As an educator, I come face-to-face with this sobering reality on a daily basis. My students are incredibly skilled at using the small devices in their hands, frequently texting, uploading and editing photos, and more recently teaching me how to better use my newly activated Instagram account. But while their phones have more power than the computers initially used to send men into space, once I force them to use a computer for any kind of assignment (and as an English teacher I’ve had them use nearly every productivity tool in the Google Suite), they are lost. Even skills I consider pretty basic, such as dragging text, setting margins, indenting paragraphs, and inserting page numbers, sometimes baffle them.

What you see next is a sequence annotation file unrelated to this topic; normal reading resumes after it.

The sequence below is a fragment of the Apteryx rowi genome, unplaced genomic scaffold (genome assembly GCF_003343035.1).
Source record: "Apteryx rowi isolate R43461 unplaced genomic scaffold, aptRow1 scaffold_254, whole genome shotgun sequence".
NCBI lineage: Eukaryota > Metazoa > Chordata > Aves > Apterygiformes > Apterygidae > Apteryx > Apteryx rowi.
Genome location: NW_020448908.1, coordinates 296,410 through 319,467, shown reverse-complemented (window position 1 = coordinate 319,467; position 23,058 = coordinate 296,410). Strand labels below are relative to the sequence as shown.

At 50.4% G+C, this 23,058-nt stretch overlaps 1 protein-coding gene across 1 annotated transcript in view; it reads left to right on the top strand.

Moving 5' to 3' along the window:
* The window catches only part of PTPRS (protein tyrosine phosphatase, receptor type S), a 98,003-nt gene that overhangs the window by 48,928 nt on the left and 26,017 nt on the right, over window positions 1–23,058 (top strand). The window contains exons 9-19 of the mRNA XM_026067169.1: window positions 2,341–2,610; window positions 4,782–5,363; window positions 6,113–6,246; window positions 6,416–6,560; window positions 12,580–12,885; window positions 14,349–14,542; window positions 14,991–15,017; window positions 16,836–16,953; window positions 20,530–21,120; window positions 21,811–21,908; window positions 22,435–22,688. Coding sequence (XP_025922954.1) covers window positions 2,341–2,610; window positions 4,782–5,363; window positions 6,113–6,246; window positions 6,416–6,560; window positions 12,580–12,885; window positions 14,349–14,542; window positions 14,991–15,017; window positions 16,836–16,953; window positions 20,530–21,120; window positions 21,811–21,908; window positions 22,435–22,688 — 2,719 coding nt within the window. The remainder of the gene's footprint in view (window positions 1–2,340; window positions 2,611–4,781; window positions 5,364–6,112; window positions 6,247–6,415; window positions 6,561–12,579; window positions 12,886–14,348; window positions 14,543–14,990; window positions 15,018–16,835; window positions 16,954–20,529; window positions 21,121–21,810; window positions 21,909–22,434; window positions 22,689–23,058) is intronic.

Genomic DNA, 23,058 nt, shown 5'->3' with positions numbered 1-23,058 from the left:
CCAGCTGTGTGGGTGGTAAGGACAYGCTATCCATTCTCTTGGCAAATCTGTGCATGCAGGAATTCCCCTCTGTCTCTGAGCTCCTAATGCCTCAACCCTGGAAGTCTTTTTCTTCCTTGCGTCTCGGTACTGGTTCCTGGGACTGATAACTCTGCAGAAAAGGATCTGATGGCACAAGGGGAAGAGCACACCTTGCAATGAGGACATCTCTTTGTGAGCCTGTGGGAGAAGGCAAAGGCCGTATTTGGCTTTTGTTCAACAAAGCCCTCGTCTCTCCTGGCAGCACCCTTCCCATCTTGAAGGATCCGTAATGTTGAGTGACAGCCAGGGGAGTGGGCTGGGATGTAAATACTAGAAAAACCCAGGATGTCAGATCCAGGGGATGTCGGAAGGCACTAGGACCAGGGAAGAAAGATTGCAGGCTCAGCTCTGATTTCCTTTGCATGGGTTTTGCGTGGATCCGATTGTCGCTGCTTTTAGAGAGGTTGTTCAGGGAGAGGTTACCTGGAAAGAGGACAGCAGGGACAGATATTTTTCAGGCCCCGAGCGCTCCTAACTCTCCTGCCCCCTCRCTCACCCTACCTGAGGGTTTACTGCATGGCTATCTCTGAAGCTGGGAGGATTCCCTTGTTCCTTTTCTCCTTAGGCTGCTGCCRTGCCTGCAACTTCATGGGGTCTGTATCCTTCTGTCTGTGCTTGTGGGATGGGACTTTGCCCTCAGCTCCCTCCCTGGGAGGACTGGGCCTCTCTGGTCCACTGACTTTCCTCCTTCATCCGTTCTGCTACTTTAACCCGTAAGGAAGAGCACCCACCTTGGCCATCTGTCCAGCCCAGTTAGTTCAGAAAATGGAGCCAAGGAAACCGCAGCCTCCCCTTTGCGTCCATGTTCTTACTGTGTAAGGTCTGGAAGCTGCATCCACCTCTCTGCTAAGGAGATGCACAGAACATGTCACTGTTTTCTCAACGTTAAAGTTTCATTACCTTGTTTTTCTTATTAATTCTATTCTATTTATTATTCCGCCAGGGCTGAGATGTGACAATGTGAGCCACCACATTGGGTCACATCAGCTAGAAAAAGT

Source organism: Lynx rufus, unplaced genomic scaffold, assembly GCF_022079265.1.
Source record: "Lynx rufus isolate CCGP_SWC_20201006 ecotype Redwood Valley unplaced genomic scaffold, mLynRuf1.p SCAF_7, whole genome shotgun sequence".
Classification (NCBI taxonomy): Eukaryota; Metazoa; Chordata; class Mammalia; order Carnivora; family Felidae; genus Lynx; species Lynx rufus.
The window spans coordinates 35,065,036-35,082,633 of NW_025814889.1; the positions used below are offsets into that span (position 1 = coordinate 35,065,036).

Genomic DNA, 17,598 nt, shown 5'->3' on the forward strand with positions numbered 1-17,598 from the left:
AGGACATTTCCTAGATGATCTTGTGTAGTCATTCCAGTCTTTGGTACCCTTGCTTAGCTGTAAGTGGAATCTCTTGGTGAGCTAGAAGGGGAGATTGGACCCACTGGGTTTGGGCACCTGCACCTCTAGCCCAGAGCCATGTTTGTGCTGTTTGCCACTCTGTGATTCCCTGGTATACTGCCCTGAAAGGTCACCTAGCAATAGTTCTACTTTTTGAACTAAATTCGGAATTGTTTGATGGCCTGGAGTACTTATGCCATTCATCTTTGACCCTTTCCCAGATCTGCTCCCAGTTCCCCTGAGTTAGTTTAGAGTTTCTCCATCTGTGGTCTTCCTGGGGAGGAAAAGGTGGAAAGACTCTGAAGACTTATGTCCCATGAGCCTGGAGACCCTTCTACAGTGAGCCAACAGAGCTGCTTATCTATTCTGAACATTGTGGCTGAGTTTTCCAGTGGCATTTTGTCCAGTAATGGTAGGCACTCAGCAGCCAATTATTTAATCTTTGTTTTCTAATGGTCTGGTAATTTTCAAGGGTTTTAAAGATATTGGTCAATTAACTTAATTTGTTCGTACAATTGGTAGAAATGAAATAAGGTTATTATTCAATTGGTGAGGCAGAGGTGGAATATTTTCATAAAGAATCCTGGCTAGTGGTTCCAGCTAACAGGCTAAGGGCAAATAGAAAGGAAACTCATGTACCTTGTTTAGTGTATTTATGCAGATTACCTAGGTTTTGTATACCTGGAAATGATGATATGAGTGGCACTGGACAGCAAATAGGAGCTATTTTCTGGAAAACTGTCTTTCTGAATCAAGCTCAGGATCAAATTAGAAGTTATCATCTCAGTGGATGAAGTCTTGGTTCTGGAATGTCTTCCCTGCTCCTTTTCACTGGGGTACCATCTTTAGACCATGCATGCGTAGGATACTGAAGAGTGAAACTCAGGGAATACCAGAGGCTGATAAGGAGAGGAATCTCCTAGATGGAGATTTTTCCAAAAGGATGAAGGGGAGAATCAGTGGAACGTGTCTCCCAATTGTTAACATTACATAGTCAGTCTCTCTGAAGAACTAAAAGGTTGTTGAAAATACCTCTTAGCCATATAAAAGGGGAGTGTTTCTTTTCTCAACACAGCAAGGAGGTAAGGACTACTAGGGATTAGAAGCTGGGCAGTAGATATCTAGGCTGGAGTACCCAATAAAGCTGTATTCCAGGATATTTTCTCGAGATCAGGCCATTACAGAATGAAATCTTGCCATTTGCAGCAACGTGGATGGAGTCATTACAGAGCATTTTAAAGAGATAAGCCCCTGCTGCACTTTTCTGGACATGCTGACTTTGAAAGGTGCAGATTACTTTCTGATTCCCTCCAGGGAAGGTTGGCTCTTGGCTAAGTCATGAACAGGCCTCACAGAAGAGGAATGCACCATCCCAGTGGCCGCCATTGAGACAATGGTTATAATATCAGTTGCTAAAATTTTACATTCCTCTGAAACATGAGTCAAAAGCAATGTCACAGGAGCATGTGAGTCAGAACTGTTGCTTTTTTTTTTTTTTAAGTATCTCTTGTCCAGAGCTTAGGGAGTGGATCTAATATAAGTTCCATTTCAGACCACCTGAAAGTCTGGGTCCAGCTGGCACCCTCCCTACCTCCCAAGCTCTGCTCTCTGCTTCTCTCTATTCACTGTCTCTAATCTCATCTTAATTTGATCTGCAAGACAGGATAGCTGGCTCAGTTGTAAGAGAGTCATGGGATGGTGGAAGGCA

I would say that my students are the only teenagers lacking the necessary skills that I learned in computer processing my freshman year of high school, but anecdotal evidence in conversations with my friends across the country tells me that I’m not alone in my observations. So if we are all noticing the same problems, how can we fix it?